What is a Hate Crime?

gay-hate-crimesHate crimes are crimes committed against another because of a victim’s race, gender, national origin, religion, sexual orientation, or other protected status. The federal government and most states have laws or regulations that define some hate crimes as separate crimes in themselves; and federal and state governments also have laws to augment penalties for existing crimes when a crime is motivated by hatred or bias. The specific definition of a hate crime varies across jurisdictions, however most jurisdictions agree that certain acts, such as lynching, are hate crimes. Gay hate crimes are just one example of this type offense.

The precise definition of a hate crime varies from state to state. Some states define a hate crime as any crime based on a belief regarding the victim’s race, religion, color, disability, sexual orientation, national origin, or ancestry. Some states exclude crimes based on a belief regarding the victim’s sexual orientation. Others limit their definition to certain crimes such as harassment, assault, and damage to property.

In all states a victim’s actual status is irrelevant. For example, if a victim is attacked by someone who believes that the victim is gay, the attack is a hate crime whether or not the victim is actually gay or not. In essence there are two types of hate-crime statues that are punishable by law. One type defines a hate crime as a discrete offense and provides stiff punishment for that offense, with ethnic intimidation always one degree higher than a base offense. For instance, menacing, according to Ohio statues, is a misdemeanor of the fourth degree, but menacing based on ethnicity is a more serious offense, classified as a third-degree misdemeanor and penalized more severely. A second version of hate-crime statutes enhance punishment for certain offenses that are motivated by hate. For instance, under Wisconsin law, an ordinary class A misdemeanor is punishable by a maximum fine of $10,000 or up to nine months in jail, or both (Wis. Stat. Ann. § 939.51(3)(a); add a hate-based intent to that class A misdemeanor, and you up the ante to a maximum fine of $10,000 and imprisonment for up to two years.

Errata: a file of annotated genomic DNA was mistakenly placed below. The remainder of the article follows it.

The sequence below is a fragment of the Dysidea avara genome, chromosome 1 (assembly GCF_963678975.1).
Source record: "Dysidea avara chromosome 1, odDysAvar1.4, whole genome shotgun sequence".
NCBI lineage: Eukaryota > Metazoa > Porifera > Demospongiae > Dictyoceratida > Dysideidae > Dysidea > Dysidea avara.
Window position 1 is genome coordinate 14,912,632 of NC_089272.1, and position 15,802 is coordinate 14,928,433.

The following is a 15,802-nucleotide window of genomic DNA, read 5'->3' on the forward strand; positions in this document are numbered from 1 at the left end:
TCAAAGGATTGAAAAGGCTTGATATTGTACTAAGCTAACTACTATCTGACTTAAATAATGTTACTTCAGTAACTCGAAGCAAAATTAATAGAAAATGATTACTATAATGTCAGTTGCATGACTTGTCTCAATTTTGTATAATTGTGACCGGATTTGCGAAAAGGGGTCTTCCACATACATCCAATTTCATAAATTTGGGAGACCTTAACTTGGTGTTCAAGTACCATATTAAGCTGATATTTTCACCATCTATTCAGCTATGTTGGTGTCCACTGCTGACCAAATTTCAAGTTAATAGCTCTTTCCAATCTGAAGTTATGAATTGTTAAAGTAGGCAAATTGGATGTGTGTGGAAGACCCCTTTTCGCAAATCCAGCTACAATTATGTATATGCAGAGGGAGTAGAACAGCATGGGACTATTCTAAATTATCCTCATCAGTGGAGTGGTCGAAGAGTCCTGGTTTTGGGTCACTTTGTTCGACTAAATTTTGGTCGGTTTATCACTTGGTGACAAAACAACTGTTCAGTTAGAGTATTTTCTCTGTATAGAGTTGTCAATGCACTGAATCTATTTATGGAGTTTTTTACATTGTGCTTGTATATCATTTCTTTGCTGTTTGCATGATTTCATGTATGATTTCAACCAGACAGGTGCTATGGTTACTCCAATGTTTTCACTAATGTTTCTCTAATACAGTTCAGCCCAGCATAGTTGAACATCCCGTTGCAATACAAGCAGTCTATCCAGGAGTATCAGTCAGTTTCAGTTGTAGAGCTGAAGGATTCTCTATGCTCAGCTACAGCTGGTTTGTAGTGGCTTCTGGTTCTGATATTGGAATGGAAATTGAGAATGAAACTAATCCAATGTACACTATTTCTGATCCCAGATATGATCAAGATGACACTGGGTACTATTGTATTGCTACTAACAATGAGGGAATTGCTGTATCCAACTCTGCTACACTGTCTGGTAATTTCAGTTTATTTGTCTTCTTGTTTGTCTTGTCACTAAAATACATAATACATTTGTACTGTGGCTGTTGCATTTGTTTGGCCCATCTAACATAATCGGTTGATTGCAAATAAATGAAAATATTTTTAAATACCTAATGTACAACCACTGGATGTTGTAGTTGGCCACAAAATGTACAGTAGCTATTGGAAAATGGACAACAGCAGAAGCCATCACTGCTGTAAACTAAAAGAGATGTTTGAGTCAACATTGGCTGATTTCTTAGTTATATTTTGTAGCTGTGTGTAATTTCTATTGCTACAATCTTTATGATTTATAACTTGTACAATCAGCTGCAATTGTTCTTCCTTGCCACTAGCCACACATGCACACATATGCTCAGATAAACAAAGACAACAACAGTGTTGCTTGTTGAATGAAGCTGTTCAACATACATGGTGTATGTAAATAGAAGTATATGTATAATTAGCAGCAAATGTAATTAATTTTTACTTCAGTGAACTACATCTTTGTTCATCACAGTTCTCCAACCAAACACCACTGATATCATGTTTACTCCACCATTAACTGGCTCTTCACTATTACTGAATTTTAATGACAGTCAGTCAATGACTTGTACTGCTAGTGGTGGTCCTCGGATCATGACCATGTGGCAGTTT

Constitutional issues are often raised by hate crime statutes. Two landmark Supreme Court cases focused on some of these constitutional issues in the early 1990s. In R.A.V. v. City of St. Paul, (1992), the Court struck down a local ordinance that outlawed placing on public or private property a symbol or object likely to arouse “anger, alarm, or resentment . . . on the basis of race, color, creed, religion, or gender.” The defendant had been charged under the ordinance after burning a cross in the yard of an African American family. Even though the “speech” at issue fell into the analytical category of “fighting words,” which the Court had previously maintained was of low constitutional value, the Court held that the ordinance was based on a personal viewpoint and thus facially unconstitutional.

Later, in Wisconsin v. Mitchell, (1993), the Court upheld, against a First Amendment challenge, a state statute that increased a defendant’s punishment for battery because he selected his victim on the basis of the victim’s race. In a unanimous opinion, the Wisconsin Court rejected the defendant’s argument, adopted by the lower court, that the penalty enhancement represented punishment for bigoted thought. The state could legitimately punish criminal conduct motivated by bias more than the same criminal conduct without such motivation because of the greater harm likely to flow from such bias. After R.A.V. and Mitchell, hate crimes statutes in the form of penalty enhancements became the preferred form of hate crime enforcement at both federal and state levels.

Defenses for hate crime charges, including gay hate crimes, center on whether or not the hate crime conviction would violate a person’s First Amendment rights and the concept of due process. Sometimes laws against hate crimes conflict with rights under the First Amendment to the United States Constitution, allowing those charged with a hate crime a valid defense. Generally, the First Amendment protects a citizen’s right to the free expression of thoughts. However, the courts have ruled, that at times, First Amendment rights may give way to the greater public good. In determining the constitutionality of hate-crime legislation, a primary question is whether the prohibited speech deserves First Amendment protection or not.

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